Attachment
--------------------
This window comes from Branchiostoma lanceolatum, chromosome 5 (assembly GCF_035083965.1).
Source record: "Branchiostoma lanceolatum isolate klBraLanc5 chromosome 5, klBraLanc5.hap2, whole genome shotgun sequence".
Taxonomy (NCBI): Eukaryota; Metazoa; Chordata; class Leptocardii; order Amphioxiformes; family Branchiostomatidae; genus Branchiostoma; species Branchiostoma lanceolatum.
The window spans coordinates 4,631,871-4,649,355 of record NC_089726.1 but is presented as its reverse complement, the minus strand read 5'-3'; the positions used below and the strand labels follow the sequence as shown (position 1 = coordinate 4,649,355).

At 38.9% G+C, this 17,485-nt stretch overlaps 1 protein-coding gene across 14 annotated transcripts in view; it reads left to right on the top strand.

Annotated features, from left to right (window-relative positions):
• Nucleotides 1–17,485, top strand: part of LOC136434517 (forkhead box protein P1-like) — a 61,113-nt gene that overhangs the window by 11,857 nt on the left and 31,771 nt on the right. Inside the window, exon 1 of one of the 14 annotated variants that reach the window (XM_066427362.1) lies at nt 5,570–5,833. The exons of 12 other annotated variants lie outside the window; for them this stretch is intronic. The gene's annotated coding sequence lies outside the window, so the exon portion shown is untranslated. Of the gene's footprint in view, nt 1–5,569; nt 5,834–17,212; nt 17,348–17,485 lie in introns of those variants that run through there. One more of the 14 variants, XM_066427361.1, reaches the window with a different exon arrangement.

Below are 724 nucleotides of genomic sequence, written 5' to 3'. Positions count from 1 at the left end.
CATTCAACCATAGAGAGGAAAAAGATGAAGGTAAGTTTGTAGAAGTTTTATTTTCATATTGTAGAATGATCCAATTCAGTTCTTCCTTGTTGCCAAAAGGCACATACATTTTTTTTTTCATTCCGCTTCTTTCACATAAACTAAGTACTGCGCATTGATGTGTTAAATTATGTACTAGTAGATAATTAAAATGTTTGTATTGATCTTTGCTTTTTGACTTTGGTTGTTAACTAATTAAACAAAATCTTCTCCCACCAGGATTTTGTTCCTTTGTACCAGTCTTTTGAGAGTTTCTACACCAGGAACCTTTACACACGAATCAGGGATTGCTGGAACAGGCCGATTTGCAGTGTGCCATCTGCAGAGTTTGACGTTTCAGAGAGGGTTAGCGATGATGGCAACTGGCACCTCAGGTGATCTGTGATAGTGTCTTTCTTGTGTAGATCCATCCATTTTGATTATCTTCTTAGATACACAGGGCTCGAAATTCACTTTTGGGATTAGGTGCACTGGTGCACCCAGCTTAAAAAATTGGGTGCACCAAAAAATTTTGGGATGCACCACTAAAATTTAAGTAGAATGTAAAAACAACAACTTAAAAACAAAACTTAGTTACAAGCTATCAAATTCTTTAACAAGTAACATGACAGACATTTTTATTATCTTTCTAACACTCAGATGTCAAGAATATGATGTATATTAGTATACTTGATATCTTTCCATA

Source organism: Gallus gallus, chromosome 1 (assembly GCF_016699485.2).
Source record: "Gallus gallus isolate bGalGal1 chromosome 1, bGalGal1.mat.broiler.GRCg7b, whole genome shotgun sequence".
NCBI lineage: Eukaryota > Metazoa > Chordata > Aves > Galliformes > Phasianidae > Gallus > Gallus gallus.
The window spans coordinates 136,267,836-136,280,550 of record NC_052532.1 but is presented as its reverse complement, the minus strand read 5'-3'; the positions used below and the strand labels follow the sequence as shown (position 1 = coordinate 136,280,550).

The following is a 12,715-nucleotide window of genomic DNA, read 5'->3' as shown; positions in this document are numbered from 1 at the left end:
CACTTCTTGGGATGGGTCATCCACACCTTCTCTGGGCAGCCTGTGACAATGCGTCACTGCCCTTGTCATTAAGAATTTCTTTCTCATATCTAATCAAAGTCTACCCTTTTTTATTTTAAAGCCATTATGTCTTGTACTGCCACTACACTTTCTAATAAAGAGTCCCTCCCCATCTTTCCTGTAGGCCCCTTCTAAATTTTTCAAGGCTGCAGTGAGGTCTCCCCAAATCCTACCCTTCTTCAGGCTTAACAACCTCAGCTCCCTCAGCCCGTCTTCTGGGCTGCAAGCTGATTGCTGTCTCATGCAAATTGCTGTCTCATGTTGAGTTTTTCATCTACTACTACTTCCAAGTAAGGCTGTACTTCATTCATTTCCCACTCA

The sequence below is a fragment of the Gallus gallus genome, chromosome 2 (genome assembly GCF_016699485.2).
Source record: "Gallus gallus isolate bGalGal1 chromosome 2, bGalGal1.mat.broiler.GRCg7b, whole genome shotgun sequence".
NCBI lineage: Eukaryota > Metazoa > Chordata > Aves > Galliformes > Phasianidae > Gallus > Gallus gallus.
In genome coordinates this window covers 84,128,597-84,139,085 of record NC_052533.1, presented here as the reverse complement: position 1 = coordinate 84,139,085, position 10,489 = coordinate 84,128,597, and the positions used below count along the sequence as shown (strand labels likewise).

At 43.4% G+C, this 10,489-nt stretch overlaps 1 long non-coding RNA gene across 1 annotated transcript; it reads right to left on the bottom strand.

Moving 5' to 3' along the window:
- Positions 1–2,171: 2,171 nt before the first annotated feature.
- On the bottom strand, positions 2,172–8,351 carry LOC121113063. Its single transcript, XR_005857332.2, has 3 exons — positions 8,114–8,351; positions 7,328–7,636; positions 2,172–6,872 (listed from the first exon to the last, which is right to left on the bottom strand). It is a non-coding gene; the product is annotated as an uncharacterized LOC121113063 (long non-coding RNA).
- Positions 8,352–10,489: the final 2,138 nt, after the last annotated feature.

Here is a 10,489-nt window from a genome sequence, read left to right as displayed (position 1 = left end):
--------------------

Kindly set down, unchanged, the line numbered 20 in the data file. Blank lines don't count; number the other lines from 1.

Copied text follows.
At 43.4% G+C, this 10,489-nt stretch overlaps 1 long non-coding RNA gene across 1 annotated transcript; it reads right to left on the bottom strand.